Sterling Daily Gazette from Sterling, Illinois on October 20, 1941 · Page 4
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Sterling Daily Gazette from Sterling, Illinois · Page 4

Sterling, Illinois
Issue Date:
Monday, October 20, 1941
Page 4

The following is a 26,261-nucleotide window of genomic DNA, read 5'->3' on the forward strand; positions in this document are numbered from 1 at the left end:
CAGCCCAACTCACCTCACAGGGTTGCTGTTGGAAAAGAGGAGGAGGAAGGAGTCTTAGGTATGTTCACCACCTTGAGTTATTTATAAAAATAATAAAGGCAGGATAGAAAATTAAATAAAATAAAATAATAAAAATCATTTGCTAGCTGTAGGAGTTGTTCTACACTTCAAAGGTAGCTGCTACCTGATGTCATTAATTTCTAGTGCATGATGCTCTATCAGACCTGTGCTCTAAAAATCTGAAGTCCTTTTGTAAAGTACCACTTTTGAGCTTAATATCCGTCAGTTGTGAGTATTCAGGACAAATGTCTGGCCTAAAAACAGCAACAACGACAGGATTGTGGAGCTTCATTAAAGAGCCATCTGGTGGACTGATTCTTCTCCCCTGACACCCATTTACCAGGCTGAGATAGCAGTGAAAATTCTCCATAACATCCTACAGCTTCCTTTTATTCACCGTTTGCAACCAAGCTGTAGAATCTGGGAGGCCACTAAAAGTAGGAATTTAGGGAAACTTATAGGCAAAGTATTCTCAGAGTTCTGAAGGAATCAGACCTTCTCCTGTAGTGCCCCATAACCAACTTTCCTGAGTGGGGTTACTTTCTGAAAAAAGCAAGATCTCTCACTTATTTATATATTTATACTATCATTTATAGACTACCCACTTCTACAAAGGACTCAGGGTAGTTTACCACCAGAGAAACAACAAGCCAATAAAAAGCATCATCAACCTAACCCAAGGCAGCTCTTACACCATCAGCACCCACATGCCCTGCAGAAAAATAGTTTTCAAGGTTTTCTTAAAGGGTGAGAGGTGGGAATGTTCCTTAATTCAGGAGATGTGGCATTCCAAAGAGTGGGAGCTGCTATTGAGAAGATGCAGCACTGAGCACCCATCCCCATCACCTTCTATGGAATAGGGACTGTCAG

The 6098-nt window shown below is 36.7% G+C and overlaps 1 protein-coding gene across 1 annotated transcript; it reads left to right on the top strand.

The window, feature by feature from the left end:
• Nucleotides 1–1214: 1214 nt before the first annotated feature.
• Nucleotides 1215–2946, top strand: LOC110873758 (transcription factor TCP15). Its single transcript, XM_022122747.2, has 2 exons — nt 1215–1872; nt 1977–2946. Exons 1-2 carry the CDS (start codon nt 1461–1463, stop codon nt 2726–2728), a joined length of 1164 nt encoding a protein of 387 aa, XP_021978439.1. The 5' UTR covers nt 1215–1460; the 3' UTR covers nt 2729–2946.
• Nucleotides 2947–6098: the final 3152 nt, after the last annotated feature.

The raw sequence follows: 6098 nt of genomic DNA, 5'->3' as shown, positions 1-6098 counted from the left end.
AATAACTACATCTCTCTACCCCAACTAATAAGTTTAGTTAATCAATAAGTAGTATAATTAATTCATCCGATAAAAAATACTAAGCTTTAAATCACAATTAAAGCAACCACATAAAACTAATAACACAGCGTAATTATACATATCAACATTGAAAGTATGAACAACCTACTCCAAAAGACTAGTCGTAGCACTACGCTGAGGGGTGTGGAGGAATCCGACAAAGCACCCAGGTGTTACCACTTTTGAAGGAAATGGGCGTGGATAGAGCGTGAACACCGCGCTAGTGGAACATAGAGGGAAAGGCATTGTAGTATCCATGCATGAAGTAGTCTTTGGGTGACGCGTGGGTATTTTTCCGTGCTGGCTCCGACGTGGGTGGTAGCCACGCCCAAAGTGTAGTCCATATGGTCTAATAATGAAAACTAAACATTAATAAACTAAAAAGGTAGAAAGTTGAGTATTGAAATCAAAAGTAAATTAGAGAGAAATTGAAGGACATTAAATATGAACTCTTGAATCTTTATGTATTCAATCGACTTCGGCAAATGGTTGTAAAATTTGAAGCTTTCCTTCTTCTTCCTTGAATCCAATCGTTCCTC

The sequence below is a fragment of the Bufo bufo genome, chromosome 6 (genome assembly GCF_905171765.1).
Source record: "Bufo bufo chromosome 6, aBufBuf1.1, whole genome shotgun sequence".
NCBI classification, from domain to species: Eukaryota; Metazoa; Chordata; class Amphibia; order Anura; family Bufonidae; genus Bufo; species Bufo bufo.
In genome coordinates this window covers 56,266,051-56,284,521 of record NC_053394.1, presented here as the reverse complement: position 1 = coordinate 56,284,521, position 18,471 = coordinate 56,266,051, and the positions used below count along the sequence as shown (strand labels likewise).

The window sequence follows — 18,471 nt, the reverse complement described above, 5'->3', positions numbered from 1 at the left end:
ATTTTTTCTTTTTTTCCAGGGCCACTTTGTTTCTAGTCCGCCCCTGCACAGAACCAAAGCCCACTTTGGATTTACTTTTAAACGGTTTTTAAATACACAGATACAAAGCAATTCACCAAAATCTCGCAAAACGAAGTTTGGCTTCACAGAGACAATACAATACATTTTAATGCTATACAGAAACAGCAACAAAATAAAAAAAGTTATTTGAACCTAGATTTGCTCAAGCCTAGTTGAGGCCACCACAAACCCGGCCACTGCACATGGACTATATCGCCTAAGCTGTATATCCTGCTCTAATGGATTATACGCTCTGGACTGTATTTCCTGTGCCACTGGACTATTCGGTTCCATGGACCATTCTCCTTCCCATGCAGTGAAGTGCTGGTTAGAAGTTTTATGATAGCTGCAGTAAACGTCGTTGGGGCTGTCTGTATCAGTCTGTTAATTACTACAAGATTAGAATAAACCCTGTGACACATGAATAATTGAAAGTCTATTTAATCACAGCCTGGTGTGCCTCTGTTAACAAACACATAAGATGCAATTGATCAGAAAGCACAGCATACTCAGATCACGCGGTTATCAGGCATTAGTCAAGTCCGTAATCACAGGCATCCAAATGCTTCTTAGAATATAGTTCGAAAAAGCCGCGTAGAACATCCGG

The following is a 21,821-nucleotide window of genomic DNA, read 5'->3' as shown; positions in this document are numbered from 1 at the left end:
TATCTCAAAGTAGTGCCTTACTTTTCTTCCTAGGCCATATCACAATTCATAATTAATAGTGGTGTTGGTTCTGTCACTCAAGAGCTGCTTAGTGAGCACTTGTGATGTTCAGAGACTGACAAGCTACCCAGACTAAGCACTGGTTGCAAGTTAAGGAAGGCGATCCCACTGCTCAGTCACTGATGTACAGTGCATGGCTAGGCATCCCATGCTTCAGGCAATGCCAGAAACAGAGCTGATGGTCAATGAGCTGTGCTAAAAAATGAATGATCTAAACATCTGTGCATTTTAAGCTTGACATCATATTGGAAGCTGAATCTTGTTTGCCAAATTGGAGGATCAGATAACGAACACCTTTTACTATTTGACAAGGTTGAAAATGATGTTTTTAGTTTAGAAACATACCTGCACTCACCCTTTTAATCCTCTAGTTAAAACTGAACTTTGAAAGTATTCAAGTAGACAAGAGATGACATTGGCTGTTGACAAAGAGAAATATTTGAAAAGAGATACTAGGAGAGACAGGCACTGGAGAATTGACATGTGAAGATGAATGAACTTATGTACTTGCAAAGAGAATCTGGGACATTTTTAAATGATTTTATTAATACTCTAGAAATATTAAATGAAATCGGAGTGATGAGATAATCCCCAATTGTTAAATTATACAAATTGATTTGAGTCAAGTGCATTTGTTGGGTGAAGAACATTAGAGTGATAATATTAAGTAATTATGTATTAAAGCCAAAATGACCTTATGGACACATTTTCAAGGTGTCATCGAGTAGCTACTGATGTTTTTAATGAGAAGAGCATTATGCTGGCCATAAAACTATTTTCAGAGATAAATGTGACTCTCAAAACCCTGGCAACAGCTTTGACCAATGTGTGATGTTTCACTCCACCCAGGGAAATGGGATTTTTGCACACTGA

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PAILT GAZETTE, gTEHtlNa Sterling Daily Gififti I f. f . Qrmndcm, General Manager 0. W Orandca,. Associate Tarn to ecml.9 p«g* for #ubsetlptioo rate* and otb*r classified Information regwtSing Tb« Sterling Qastttt Buyers from Seven States Bidders on Arnold Bros. Cattle Heifer Tops Soles at Si,155; Average on 42 Head Is $326 tart* froar* of irpfeattfn «t the peint« wtj?r* **>« fermil cnssled trmdn and hithw»y«. Th* riders »1) g*ther»tf at the HUGE BEAST This Mm* it ttin tlwrt ID dress. , October W L 1941 b*<3 with hln city d»<sk h*'d «t*im- i mornlftf wfmrt s*v*r*l oMU? cam* in b!<» on' « front would mafce him fhe gfory that i from pftrti ef th* d?^ at*t- leavw wer€ bPirsf Banging the Boards* Whilf White«ide county holds no cornhuskinR co.'itest. thf annual affairs have started in several nearby countipv There has be«n no frost and the rain has made the fields soft and the husks damp and sodden, but the corn Is, nevertheless, ripe and ready to pick. And so, when the b«8t of the huskers Ret going, the ears are going to thump against the bangboards at the rate of 30 to 50 a minute. At times the tempo may be increased, but it's the steady rhythm that put* /championship huskers across. Throughout the entire middle- west corn husking will be in order from now on. There will be few shuckers who will work at the pace set in the 80 minute contests, but the art of shucking corn has been retained because of these competitions and, in gplte of the abundance of mechanical pickers, there arc few •huckers who cannot beat a rhythmic solo on the bangboard. A no'a'r •• t the fi Acre.* fflrm of Arnold brother*, whirh drrw Htfendsnce in of ,W) cnttlemen nnd resulted >he e.a> of 42 hend of rpgi.'tered Shnrfhorn rattle, at iin »v- irirp of M2fi Thf Mle f«ir fround? and Wt in the morning for ft H mile ride «lon<r the rrefk •nri fhrmifth the timb*rx north of Morrison. Mr*. .To*- Ooriavev w»s in chart* of the dinner *erred to the ti«!ters «t th« fair frenrwiii at noon find they left for an eitht mile ride i»m)th «f Morrison durinf fhe afternoon. ArrK»n* the plure^ represented were Rorkford. Ot;a*-«. Aurora. Frreport. guhlett*. Amboy. Mt. Carroll, Sterlir.R. Morr\*on. Clinton. Davenport. Maquoketa, Dewitt *hd several other plate*. With the wealther rcol and clear. the leaves on the trewi t^rnint rolor. »n aMenfe of dutt and no i Artlcl*. 4P*rt»irxisf t» the lips (pi.). 10 Reptile. 18 Disclot*. 15 Pictured animal. ITMunidpal officer. l&ThU animal i* valued f« •evera] mas-a 24 28 Piece out. 29 Ftdicu!**.. 28 Journey*, 2» Thing msnnced »nrl ronf)iirt» > d by authorities on the Shorthorn bree-d. pied mishapc. the ridem voted the fathering; one of the very best. Many planned to attend the tnil nde at Mt. Carroll next Sundav. for thw wile a'.tention and effort* of the owneis Bfiri ernploverx for weeks. When riowd rsme to the beautiful Shorthorn farm it found a model place. Every arraiiErment for convenience h»d h*-en made, and the noon lunch served hv the Indie* of the Methodist church at ProphcUtown. Hrlfer BHngm SI, 155 The top .seller of the disper.'sl wile was a Shorthorn heifer, 'Fairy Rlntt A-II " She brought $1,155 and was .sold to Mr. nnd Mrs. E. M. Lents of Elkhart. Ind. The top bull was "Beau Commander." who bid in for $«30 by Carl Henkel There are a lot of things that the mechanical devices would drive out, but the farmers are •ensiblc people and, in spite of technology, insist on old fashioned methods, dne of the local employment office officials states that practically every farmer, on •nrafinf a hired man, wants to taow whether he is a "dry" milk• *r,or a "wet" milker. Most of the** employers have milking jnaehinet, but they and If a insist qn man is a milker many of them fig\ law that he might not be any 1 - too sanitary in other ways. Therefore, a "wet" milker does- jat have the chance of getting ;.. .job that the "dry" milker has. Strangt Timtt I" Time* are changing. The bat- 1 tteahip Alabama is being built ? to music. While the riveters and 5j-— w»ldtrs are working on the 35.000 k -ton floating fortress in the Nor- *loik nary yard, six concerts daltf played through loud speak. The programs, played from da. are classified as "sweet -«nd swing, classic and corny." Thus wery variety of taste is Mlted. of Mas«n City, la. The average price paid for 31 Hmalea wa* IS5S. and 11 bulls brought an average price of 9250. from frwn Rereo Buyeri and bidders came i — Folk music of any people may be counted upon to include ballad* of toll. The towers, reapers, load carriers;, sledge swingers and the •weal-dripper! have 'com- poted tunei and words as they labored in all ages. Their aongs undoubtedly have lightened the Joadc. However, in the modern •hip yard*, the axmrce of the rau- ak ig different. The melodies do mot come out from the workmen but are ahowered upon, them by •Metrical amplification. Perhaps _JLpneu,matic riveter would be a " obligate — rbndeliy on the building of the ship. Nev- •itheleu, if the music, mechanically produced, makes the work day go better, it has filled in the modern manner an ancient mi*•ton of music, Kan.-**, MLuouri, Iowa. Indiana, Ohio and WLvxmsln as well u from several points in Illinois. The sale was managed by Frank Richards of the "Corn Belt Dallies," a chain of livestock paper* in the middle west. He was aAsUted by TJIlnton Thomson and Hal Longley of the "Shorthorn World." a Shorthorn breeders 1 paper. The auctioneers were Colonel Arthur Thompson of Omaha. Neb., and John Halsey of De.s Moine.s, IB., a representative of Wallace's Farmer. Roy Arnold, of the firm of Arnold Bros., «aid the sale was a satisfactory one. Several head, including bulls and females, were the offspring of cattle Imported from Scotland. The four calvcR sold were sired by an Imported bull. — --------Have Itt CalUe 1*4 ( w Far* There are approximately 130 head of purebred Shorthorns left on the farm. Arnold brothers started their purebred herd in 1M4 with about a dozen head and, through buying and breeding, have developed a fine herd, which totaled 175 head, including calves at the time of the sale. The head herd sire, Crugtleton Achtoi. was imported from Scotland. Another good atre. Shore Acres Command, which is an imported bull, sired the top celling bull at this sale. Shore Acre* Brilliant, of their own breeding and raised on the farm, is the ain of the top selling female at UM aale. The dam of the top selling tanalt U one of the beat cows in the herd. Mid Clyde Arnold, and has been in the show ring for two ytara. Th« top .selling female has been right at the top in prize winning in all of Cost of Relief Is Mounting While Rolls Decrease Few Employable Men Left on Relief Work, Supervisor Asserts Trunkx to the constant effort of Supervisor John Phelps and hta in- aUtence. that "thoae who won't work won't eat." ttiert are only half a docen or so employable men left on relief. "Hiese are being placed In jobs as rapidly ax possible: in fact, many of them are already finding odd jobs. On the other hand, the supervisor fitat*s, there are many employable women on the relief roll*. the majority being widows with families, which makes It impossible for them to accept full time jobs. The majority of these women are willing to work and are taking odd jobs, or part Uaae work, when they can find it. Nevertheless, the costs of relief continue to be a problem to the supervisor. Mr. Phelpa has made a careful and conscientious check and finds that costs have advanced slightly above thirty per c*nt Thi* not only includes foods, but other ntoeaaitiec as well. "Hie result is that he has own compelled to spend 21 Head dress. 14 Stead (gimp). 27 Grow smaller »t the end. 47 Female 28 Snare. 31 Swindlers. 33 Space for combat, 34 Music&I drama. 35 Builder in stone. 36 Greek letter. «3 Dwelling 37 Japanese place, statesman. 66 Place under 38 Avenue arrest, (abbr.). M Leaving*. 39 Right (abbr.). 69 Perfume. 40 Move 70 Ship's smoothly. instrument. 42 Biblical word. 44 Diners. mm saint (pi.). 4* Male singer 53 Cauterize. M Walks leisurely. 57 By oneself. 59 Puff up. M Viscous substance. VERTICAL 1 Attempt. J2 Pronoun. 3 First woman. 4 Not profess ionaL 5 Apportions. 6 That it (Latin). 7 Put in a row. flWeiRht- raising bar. 9 Blemish. 10 Body of water 11 Upon. 12 Consumed. 14 Suffix. 18 Hour 18 Age. 20 Settle definitely. unrraal. 82 One who grade*. 33 Ace umuJa1«. 41 Suffix,, 43 Falsehood. 45 Getn*. 49 Paradjj-w. 50 North Dakota although rat on th* **fl» f*n*ral boy *|*in until hU'ne*t fall from on the new blacktop rave-men! Sine* to ghfr* her rwma t* th*i truce. It irvii't h»M» bven that i-:\r\ "Woudrft you think <ha; jrirl that always carried him ,«sfelv through our faded -romance until that last r*tro! wagon Tn one bv the three fir** rmrtv. would f*t out?" Mfludie MM htrl retumed horn?, '1 knew I wouldn't want to nt»y around r>!sw that muit b* rhurk-f'.iH of memories, I mijvpone the onlir on? .«fsrnng lire* on M* 1 "* na venter) t i* rM ignorance, for His .lurk had reminy de« Mm thfn. for h?Rvpn knows forgotten and foraivpn r»!?niv Id: , leaf, 52 Souvenir 54 Large bock. 55 Mentally sound. 56 American Indian. 57 EmmeL 58 French article. 60 Size of 61 Fish. 62 English (abbr.). 64 Sufflx. 65 Symbol lor tellurium. has I* of Herbert Cord* hsn.*! other tiarnRreMion*. Lookim? "hack them the fnirr.or «l^-ay.« «nr "Maybe the polle* axked h»r ro me. Thr tliniR-- he did were al- Mav." I pointed out. "Th*t c««e,wavs w ncliculom thai onrr mv isn't closed by any mean*." finger had burned ifrlf o-.n. I ,-r •No. it certainly isn't, ar.'i the way the police and Dennv Fl-.nn It handling it I don't tvt >>• usually laugh. Right now I thinking that perhaps I hsd been too .severe in .^ndine him a««v. .A year is a Ions time, nnd ha\ing, •'Denny's not handling any c*.<ur. ! *ern him e.sain I didn't «.-ant *n- Miudie. He's simply covering the other year to pass like th«t We! 'tory-" *MH hadn't hsri a rhanc*> to ere * " * j«'hat monnlizht on the iske co'jiri 1 ''Denny hM a finger in it. you: do for u.». hut I hurt! hopes That! can be mire. He known all the 1 !*, until I went down to th« inn) police and I'm willing to bet he's! for cigarets. . - j filling them up on the idea that! . • • • I Cord *ra* killed by that gambling | I didn't huv tiirm. though, for' person, and keeping them from! Pfls*ine thmsich the inhhy I «fl^ ( any other suspect." She was Margie Dixon. She ns. c .sitting irritated over that angle. ion one of the chintz-covered' sofas with her silk-covered legs curled un- *t and given a talking to ;.">:es in the pavement. In mr>«t a."-* ih'v Rtntrd that they hurt B»-n'is<» n? the fire*, it will rout : r city hundred-is of dollars next f '^ r *f~> rcr>^ir the dRmftRe And •.en 'h* h^t of putching will not -it the pavement in a* (t<x>d conrii- *.* before the fire* were xtart- ed There :.« « rxxvibtlitv that :li be made which appear* the only •«••• to loit the offenders Into con- Young Lawbreakers Taken to Freeport 22 Opera (abbr.) 07 Internetiomi} of UngiMfe. more money on individual than herttofore. cases the 191 Placements Made by Sterling ISES in September City Ranks High in Downstatt ' It s not impossible." I "that Miss Morris may have had some «uspicion as to who killed Cord. Maybe »he MW fiomething, or heard sometrOng. and the killer knew ahe might talk. That would be excuse enough for doing away Donald und Edward Swart?, the two boy* arrested here One of those .-boys from town wouldn't would be Juat a troublesome woman who was better ofl SERIAL STORY MURDER IN PARADISE By Marguerite Gqhagan OOmUOBT, UMt muunvicx, mo Found During Month the Voict Of Tht Press EYES ON KIBEEL4 (Champaign Nevs-Gamte) Japanese miliUry eyes are nar- rowlng their focus in a general •quint toward Siberia. *^^ M Nast armies crush Uje defen- oew of European Russia before win«•», some obamm foresee a Jap attack on the «oviet-Iianchukuoan •uch an offensive Is predicated l JtoMian Milapae ta the west JM^wporu a«r«W« t* ifanchu- that BMC* than M Nip. iw v. . jtaBI « atoo « wiutt *<an- Chttkuoan fonaa, at* rea«Jy raftntuaUty in that «*etor Only one guees is needed as any to aide—Ruwa or Japan— would at this leading th« whrwwithai for **mituaiai*a •B outbreak of hostilities. One Chinese suUtary k«4er ad- Jjace* Ihe thought that ien\*d of- IgMvi •uneums ia OUM. vh«r* S-^SL 1 *^ ^^ ^^ down *r mouth. wttiMiut major g»im, is • "fre •creec for an imminent fMMM* atuci against Siberia. •JKL!? l « u "*»« ««T war hul- •W warn Europe with citae acru- W and inteaae interest. A wK&on to renew oU Russo»a% on tiie Manchu- ao rroni it probably har- IT MppHKie miitiary fead- a Chinew oountar- which to developing wide " country. Cattle Shawa at Maay Flen A number of the herd sold 'm. shown at all of the big fain and five of the herd were offspring of the 1941 show herd. Arnold brothers have shown their herd at county fairs throughout the state and at the HUnoU state fair for several years, and also have shown at tht International Lire Stock exposition in Chicago. This year the show h:rd competed at the county fair at .Lincoln..and, at.Ihtrtale Jaira^ln Illinois. OhJarrnd^tta^aao^Wiscon- soi], and won numerous prise*. Total of 161 Riders From Many Cities on Trail Ride Sunday Twenty.two miles of scenic country in the Morrison vicinity wen traveled by hone riding fans during the trail ride held Sunday under the auspices of the Dixon club anrrarrauged by the Morrison group. A total of ill riders from mon than twelve cities were registered and horses were brought to the Morrison fair grounds Sunday morning in single trailers and in trailers holding as many as 1C sUeds. It is believed that every available riding horse in the Morrison vicinity was put into use and in order that a friend might join the group C. W Meakins. president of the Morrison riders organization, gave up his awn riding horse and made the trip on a mule. The exceedingly large number of horse riders presented an unusual and drew "many spectators to the fair grounds. The riders also A total of 19! placement* were made in private industry by the Sterling of floe of the nttnots atate employment service during the nMJfitrj_«f Sep«*mber. according to statistic! furnlahad'byrftancir B. Murphy, atate director of labor, today. Thia places Sterling ISth in the downstat* area in jobs procured. In the atate as a whole. Jobs for 2S.4M workers were found. Thia number oompares wiih ajM workers placed in Job* during the preceding months. Of tht total number of September placements, 104*1 were in the Chicago area and the remaining eounttea. THE 8TOCT: School teacher Mary O'CMUMr*! hoart goe« owt to yoang Jeanto Morris, left alone with •tern oat Madly oM Lisa Holmes, by the mysHrieus marier of •Mt, Miss HHbe. Tkla/ and list aarUer marder of bandaome Her bert CoH, wbo awt eowtoi Joanie Cor two Holmas — Uia were in tfowutate Ftaoeraent* in industrial—areas wen perttcularrr ~beavy vittT sfest St. Louis, Joliet, Pwiria. Moline and Rockford accounting for a total of 4.3*3. Increasing emptoyment activity in these area* U attributed to rising production fet d*f*as»e iwha- triea. -- - ' -• • to bring Mar- gte Mson to riaradsae Lake this year a* Us fiasKce. bare the aoM rojeri afag. Mia* MIBie bad been OM of Ma oUeat residents, along with Inn- Chris Gordon. Ma»ile, Mary's ooh-poobs—tke—U|w>lt's Uut gangater Stoah Ver- otti murdered Cord, alibomgb reaort- ee; Dennis Flynn, an oM flame of Mary's aiijgnad to tac caae, la Into believobe did. Handle dis- both.bodsM, and Mary and Doanat feel ahe at revealing. Jennie tans Mary of a myotariooB romanee in Mias Millie's laat. Tben tbey talk of local editor Tod Palmer, obvioaaty Intonotcd In Sinntssippi Pork Drivewoy Closed Tht dri v«»ay in StnniMtpni park from tha^biMf* east hai bow etaaod - ' ~ traffki tmttl furUMr notice. The digging of ditches for the water ayatss* has closing Ficnie must either use tht wostern aec- Uon of tho park or from the bridge east The drive wiU probahly closed for at least DENNY AND MISS DIXON CHAPTER Xm -Aaain—we- tiaa-gohe_ffirmigh;~jn Inquest and again a jury had brought in a verdict of killed "by a person or persons unknown." And again Jeanie Morris had been up there on the stand white and tense and conscious of the undercurrent in the room and the subtle twist of the questions asked her. It was funny what little things could take on an importance. Jeanie, for instance, wnn asked where she had been the night her aunt was slain and she said quietly that he had been at home. "What was with you. Miss Mor- ris, during the time your nunt was away?" "I — I didn't know she was away," she said, staring at tht man. "But Miss Holmes— was there.' "You mesn she was with you during that time? Or do you moan ahe was in tht house?" "She was in the house. Lisa — I mean Hiss Holme*— goes to bed early, usually. After dinner I saw with tough atop at one killing. To them she old out of the way. Just remember plenty of big-time gamblers are involved in Uii» grand Jury investigation, Denny says, and they aren't going to let anything aland In their way to avoid trouble. They proved thst by doing away with Herbert Cord. »o why should they let someone like Miss MUUe threaten their plans?" "Denny gays. Danny says," »he mimicked, "I don't know when you have Urne ,to talk to Denny. I've hardly get eyes on him." I managed to get out of the room without laughing. Maudie had a soft gpot in her heart 'for Denny and I think she was mifted that he was here, a guest in her house, and ahe hadn't had a real chance U> sit around and match his lies and fantastic stories with better ones of her own. • * • I wouldn't have minded seeing Denny more often myself, but he kept reporter's hours, which meant he was usually coming to bed when the milkman's truck came chugging up the back road, and then got up when Maudie ^and_I_ was _ baying lunch. He wasn't having any picnic, though, I knew, because I kept tab on him through his stories in The Dally. Comparing them with those In the other papers, I could see that he was more than hold- Ing his own. But then I never knew Denny to be taken by the opposition. He seemed to live and work' under the protection of aome special star. Anytime he was in der her. 8hr was lean'lnR forward i '*- M wpfk *" 1(h * *tolen car in their P<y.<r*sion. were taken to Freeport this mornniR bv the local police. There were turned over to F. B. I. a* though trying to hypnotize her special aiidirnrr w -(th 'thosr ereen eyes of hers. rrom what I could see she wa.«, succeeding. Denny wan sprawled beside her with a silly contended look on his funny face, and the two of them seemed to be having a grand time laughing and talking in a ]ow, intimate "Just-we-two" tone. (To B* .Continued) Fires on Blacktop Started by Many Sterling People Residents 'Forget' That Leaf Fires Put Holes in Pave/nent Of what avail to spend thousands of dollars for pavement if the householder* Insist on burning it to pieces almost as rapidly as it is laid? This was the question city of- fictaU were asking themselves this her around for a while, but then and 1 ll«tj'n«»d to the radio in my room and later when I went downstairs — why, I didn't see her." But Liza, when she took the stand., declared that she knew Mis* Jeanie had been In tht house all evening. Then was no shaking her in that and so there was no way to prove Jeante hadn't been where she said she was, in th* safety of her own borne when he* aun^aetherend. ^^^^^^^^^^^^^^^^^^^^^^^B Fire Lift AMD Ail. luiranct SURETY IOWS RMlEtttteftUiM ^•w*' w"wi^§P™ailBsi»»WsWaPSl wM^ValsiPlBr HERE'S HEALTH FOR HENS — HOGS — HUMANS PorekM, Hog Stora Doora aa4 will kt ta tko girrag, *g pr*floei»g IM *^e Of raya of Ui. n» of oar glaac rahstitHtca. FL1X^).GLASS, guarantMd S full yatra. M inchea wida. Sqaaw yard, at WWDOW-FABRIC, IS-ineh width, per tquaro yard . GLASS-O.NIT, Vary traw- mat pannt, 86-in. width, aq. yd.ji' WYB-0-€LABg, a qoality Highest Prices Paid for SCRAP IRON, METALS AND RABS D. HANF1ELD 415 Locuit St at Freeport and will be taken to Milwaukee for a hearing on thr charjre of stealing a car. the propertv of John W. Bolirwki of that citv Relief At Last For Your Cough CreomulKion relieres promptly because it roei right to the seat of the trouble to help looaen and expel germ laden phlegm, and aid nature to aoothe and heal raw, tender, inflamed bronchial mucous membranes. Tell your druggist to sell you a bottle of Creomultton with the understanding you must like the way it quickly allays the cough or you are to nave your money back. CREOMULSION for Couifit, Chert C«Mi, Ironchirrt REAL REASON FOB KRUGON GIVING SUCH SATISFACTION Thi« Iwrbsl eapaul* formula k • confullr prapeMd phavmoe*u- tio«l prtyatatton which corn* WIMB *»f«t*bl» principlM in • way that make* it mild, je»t «f- f«etiv* in 4U aatMying laaattM- aetten. Than am many today' who at* happy to aproad tho n«wa of KruOon'e action. thouaanda of public ondono* monta ha«« boon madlo. Whon In nood of such • formula bo •UM you obtain tho Horbol KruOon «t your diugfiat. HENDBICK8 DRUG CO. 3rd 81. * lit Ave.. Sterling dnggiaU. ClL-C-GLAi*- tt taekea wife- P*r •tag ft lie M ft. 1M ft. M Por Ru- aiag ft. 4*Ht ft. IN ft U*CH SCOTT Better Be Safe Than Sorry Come in and talk over your insurance PROTECTION Accident, Health, Lofe, Hospital, Medical Expenses, Automobile, Fire, Windstorm, Compensation/Public Liabifity7Surely~i^^ lines of Insurance. FUNK M. STMER INSUUNOE MEMOY Mi I«i •torUmg,m. Phone 192 We'll S»ve You Tn* aa4 MONEY Phone 192 On Your HouMebtBisaf Wwrk Cntlaiul Brapis! lifs! ** twice tatf<«« afirtadiag- their ( xnobami, Japan's armies | >iog any up wtli in u, and ttuukful for all of| of deaoaad* on the •uppart of aaotter war up aavtfe.wauM w( strike DCS* Use - ~ -i^*r * — ^BB^«^* —' H, «f •««• t, fcckfard, iiUgfOay- vfcttt . . . and ev«rything •bout the home that i* wathablt or dean- able. We turn out lovely work—at moat reaaonabie EYES II.HT WITH THE aissEsi ] Safety depends ftret on your eyes! I JAaaur* clear vision by letting us I BfOKTUM Utt props* I* you. LAUNDRY CO. til L UNI «. At €Muift*'f Jewelry KVPRY TUESDAY DM. Wtbber ft Hart nokUTKisis. orricuNi jk%; Mart M*re Every Taaoiay *Jt»0+» **0«V«j»o*y <>f Miorfejogt,. ,„,»., ,,, w ftaf you «W w» kaaiia ttt c^bw *^^^^w ^^ ^^^^w« *t»«ciaTioN' LI4MT Of TMI ATI D A WiTC* WHIP* CONVIftTID TMC SAN FRANCISCO e*Po*moN INTO Of HAN MAD* UfrMT .// 9.00O.OOO CAMOttft AMD CAN •§ 11 Mill* ANIMAL* P*40»fHO«i*Cir4Ci TO ATTHACT r>0f>»tatl Tw HIAP A *M A Witt tftftri